Jeremy

  10. As one of the people who kicked off the whole Pecha Kucha thing (in ELT! in ELT! I hasten to add) I thought I’d better add my two cents here.

    I’m with Gavin that I view it largely as entertainment (although personally I don’t see it as some gladiatorial contest), and the first one was at IATEFL, at the end of the day when everyone has been talked at at length and are pretty much ready to unwind. That being said, it’s best when there is a real mix and you have some side-splittingly funny ones followed by a more thoughtful one.

    It works because it’s different. If all presentations ended up getting shorter and shorter (and this became the norm) then within a few years someone would come along and suggest a long session and it will be seen as a breath of fresh air.

    I’ve been very happy that PK has caught on – I’ve hosted them at five conferences in five different countries and people always love it. As a presenter it has helped me immensely for longer presentations too.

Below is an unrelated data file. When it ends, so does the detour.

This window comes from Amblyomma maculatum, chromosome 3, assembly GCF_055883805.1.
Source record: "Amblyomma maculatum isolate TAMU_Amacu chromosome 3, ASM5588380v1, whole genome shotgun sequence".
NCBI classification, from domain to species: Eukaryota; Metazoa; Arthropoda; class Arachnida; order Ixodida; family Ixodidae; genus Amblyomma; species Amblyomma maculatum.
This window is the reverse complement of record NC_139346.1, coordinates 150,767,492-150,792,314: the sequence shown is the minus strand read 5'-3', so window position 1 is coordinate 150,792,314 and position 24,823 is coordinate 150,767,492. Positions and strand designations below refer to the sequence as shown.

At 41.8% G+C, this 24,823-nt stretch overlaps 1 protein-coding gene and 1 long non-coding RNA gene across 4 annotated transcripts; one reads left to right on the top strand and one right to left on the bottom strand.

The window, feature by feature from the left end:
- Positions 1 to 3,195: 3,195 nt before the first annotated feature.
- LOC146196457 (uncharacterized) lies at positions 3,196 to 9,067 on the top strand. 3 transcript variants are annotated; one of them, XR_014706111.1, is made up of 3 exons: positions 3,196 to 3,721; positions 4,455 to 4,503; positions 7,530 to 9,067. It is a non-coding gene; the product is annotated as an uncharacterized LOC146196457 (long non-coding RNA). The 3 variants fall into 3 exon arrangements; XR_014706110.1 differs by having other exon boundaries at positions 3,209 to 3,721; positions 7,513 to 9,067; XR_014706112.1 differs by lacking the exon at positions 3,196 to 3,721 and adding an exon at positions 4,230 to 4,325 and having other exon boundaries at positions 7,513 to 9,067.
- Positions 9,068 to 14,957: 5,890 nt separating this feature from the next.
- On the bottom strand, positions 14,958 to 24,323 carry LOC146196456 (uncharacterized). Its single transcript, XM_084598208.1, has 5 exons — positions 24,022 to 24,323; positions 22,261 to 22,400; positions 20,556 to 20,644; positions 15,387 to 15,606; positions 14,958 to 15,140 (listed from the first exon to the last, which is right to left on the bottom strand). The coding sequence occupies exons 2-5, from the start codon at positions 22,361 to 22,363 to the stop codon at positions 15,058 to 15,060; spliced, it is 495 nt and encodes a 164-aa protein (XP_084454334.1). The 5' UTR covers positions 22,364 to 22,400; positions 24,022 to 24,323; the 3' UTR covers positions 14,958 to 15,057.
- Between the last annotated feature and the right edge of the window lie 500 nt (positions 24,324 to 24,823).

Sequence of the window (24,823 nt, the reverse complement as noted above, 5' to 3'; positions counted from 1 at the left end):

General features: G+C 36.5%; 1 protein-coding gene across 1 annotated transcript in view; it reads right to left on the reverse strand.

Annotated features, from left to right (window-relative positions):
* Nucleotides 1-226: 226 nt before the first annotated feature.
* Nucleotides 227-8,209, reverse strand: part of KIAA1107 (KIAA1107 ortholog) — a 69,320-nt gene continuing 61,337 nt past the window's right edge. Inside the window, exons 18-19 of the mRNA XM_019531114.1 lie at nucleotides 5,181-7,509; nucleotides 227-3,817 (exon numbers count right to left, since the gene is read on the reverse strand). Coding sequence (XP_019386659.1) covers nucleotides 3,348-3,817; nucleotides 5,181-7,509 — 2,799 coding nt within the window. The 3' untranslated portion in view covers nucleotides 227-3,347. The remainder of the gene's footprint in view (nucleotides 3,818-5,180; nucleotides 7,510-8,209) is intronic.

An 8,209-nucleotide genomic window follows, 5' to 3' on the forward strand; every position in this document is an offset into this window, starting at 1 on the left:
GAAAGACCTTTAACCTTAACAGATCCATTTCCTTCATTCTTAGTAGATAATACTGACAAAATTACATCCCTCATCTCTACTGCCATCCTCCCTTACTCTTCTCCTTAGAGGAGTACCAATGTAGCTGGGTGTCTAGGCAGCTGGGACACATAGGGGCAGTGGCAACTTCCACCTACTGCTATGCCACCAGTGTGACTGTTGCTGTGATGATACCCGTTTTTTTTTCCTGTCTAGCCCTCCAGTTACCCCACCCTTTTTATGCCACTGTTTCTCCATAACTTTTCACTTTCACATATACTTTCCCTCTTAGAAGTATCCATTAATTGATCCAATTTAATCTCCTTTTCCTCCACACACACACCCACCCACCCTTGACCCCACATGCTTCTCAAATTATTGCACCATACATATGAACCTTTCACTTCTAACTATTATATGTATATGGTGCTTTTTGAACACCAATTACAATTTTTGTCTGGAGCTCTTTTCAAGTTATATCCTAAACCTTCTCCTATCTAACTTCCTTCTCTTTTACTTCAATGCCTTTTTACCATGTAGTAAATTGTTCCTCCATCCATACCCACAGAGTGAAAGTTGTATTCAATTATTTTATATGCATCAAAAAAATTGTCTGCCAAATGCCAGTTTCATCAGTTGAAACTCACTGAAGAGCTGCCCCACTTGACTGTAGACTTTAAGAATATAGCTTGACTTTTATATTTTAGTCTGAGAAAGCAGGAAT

However, I think that you have a good point for reflection Jeremy, and that is about speeding up, attention spans and so on. I am in fact thinking of doing my next Pecha Kucha presentation on precisely this issue!

    As far as the other issue of changing goal posts (ie a 60 min becomes a 45 min) I also find this quite frustrating. For me, it’s equally bad when it becomes longer, e.g. 60 min suddenly becomes 90 min. I have still yet to perfect the “amazing elastic talk”, something with the same number of slides, same handout and same preparation that can last anywhere from 45 min to 90 min.

    I personally think a plenary is fine at 1 hour max. I enjoy workshops that are 90 minutes long, as long as we get to do something in the workshop. Twenty minutes seems really short. Faced with that, I would probably do a Pecha Kucha and leave the last 14 minutes for questions and discussions.

    Thanks Jeremy!

    • Hi Lindsay,

      yes you did indeed kick off the ELT PK thing (as I know to my cost from that first session!), and you have done it consummately well.